6. How might the air purifier affect my utility bills? Consider how much energy usage the air filter requires.
  7. Are there third-party assessments on the effectiveness of the air purifiers that I'm considering? You want to do your best to make sure you're enjoying the performance that you hope to get.

Which air purifier do I use?

People often ask me, Which air purifier do you use?

After more than a decade of trying to get comfortable with the air purifiers I use in my home, I'm finally comfortable partnering with Intellipure. To help explain why, Vinny Lobdell Jr, CEO of Intellipure and Global President of its affiliate company, the Healthway Family of Brands, agreed to explain air purifiers in more detail through an upcoming podcast (make sure you're registered for the free email newsletter to stay updated).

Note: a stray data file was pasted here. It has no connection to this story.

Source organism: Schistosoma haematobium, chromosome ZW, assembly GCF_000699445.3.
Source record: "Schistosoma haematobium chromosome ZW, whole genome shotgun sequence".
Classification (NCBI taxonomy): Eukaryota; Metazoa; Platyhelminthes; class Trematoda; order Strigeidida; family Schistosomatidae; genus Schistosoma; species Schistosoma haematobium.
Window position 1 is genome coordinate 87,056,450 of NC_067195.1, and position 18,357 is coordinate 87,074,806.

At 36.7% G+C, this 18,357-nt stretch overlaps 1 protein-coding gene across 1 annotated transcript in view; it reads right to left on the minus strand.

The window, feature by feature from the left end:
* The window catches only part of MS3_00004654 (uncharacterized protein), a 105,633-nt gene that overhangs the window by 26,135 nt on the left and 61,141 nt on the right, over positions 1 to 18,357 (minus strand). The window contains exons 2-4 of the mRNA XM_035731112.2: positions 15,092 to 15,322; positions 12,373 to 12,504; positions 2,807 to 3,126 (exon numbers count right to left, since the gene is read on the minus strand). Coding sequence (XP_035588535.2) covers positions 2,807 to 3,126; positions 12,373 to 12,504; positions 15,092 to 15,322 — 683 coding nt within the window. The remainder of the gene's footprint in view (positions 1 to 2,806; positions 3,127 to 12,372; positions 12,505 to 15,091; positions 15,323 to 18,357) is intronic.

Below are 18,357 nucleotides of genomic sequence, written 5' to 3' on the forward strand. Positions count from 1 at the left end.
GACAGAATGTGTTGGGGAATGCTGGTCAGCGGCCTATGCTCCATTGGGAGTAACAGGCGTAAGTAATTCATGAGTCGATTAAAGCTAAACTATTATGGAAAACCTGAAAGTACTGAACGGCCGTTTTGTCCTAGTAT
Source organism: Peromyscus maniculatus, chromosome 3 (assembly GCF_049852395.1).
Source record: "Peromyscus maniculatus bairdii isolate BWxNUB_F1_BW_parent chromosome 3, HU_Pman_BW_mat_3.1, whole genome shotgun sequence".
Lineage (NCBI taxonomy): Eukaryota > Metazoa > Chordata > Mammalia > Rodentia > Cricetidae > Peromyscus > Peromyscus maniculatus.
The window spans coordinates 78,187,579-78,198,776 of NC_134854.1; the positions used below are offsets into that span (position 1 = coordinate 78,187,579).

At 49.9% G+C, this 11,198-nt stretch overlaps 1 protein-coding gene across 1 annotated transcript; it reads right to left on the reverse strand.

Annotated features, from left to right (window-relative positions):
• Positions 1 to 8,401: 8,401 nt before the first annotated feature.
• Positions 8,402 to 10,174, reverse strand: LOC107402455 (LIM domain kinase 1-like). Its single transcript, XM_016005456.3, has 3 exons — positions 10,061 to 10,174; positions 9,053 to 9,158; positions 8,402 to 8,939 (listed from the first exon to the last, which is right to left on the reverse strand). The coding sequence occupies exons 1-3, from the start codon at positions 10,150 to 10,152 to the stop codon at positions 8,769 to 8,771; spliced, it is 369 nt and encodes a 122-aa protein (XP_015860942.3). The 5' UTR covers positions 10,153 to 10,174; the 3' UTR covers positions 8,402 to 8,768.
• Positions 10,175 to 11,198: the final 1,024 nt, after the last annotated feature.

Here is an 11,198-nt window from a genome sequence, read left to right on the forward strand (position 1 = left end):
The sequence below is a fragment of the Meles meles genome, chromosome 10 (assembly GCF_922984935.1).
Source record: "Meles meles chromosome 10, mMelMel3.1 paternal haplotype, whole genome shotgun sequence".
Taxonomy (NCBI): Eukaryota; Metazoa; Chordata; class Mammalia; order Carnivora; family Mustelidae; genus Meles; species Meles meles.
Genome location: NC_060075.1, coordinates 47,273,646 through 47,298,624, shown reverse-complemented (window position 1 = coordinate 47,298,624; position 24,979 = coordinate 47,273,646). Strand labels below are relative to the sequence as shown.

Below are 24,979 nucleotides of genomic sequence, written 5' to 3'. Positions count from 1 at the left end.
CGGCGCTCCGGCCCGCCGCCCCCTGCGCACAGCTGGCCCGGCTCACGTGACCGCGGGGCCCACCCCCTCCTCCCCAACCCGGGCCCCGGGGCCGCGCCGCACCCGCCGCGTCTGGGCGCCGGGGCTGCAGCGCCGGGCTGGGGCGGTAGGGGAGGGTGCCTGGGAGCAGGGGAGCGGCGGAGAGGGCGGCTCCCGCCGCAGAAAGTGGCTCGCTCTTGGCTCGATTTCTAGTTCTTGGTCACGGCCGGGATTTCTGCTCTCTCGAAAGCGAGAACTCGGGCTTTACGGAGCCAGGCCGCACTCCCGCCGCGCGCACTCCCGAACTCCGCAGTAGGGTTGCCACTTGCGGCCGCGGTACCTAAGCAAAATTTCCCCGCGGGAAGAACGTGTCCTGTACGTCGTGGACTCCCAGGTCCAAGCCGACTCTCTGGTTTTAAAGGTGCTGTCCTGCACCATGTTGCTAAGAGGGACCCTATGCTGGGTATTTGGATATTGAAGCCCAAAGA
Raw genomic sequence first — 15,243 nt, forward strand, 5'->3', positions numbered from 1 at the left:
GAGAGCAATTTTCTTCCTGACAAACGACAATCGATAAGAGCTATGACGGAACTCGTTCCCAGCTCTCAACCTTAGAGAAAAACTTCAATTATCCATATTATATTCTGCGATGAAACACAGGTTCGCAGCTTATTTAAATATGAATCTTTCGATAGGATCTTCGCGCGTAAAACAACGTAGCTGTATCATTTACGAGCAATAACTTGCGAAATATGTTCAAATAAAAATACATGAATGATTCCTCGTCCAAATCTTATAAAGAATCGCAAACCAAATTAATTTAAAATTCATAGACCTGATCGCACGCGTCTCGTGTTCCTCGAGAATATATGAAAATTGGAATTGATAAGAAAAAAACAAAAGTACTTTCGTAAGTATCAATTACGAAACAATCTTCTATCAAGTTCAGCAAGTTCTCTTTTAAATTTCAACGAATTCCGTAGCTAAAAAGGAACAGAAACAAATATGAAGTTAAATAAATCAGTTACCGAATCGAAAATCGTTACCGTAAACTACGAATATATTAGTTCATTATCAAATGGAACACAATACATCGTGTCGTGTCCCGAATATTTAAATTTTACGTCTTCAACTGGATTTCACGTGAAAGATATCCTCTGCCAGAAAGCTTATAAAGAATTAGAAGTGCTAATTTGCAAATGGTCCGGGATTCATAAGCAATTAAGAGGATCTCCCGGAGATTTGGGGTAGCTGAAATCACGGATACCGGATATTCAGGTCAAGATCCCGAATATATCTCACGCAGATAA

I'm impressed with the company's (and parent company's) track record in both the commercial and residential arenas. They have serviced hospitals (including the Mayo Clinic), hotels (including Marriott, Wyndham, Hilton, Hyatt and Sheraton hotels), fertility clinics, and educational institutions (including Harvard University). It seems these commercial experiences inevitably benefit the residential product: Intellipure.

Below are key reasons why I like it. For its performance in improving indoor air quality, it's relatively sleek, quiet, and discreet. From the company website, Intellipure:

  • Captures smaller particles than a HEPA filter. In fact: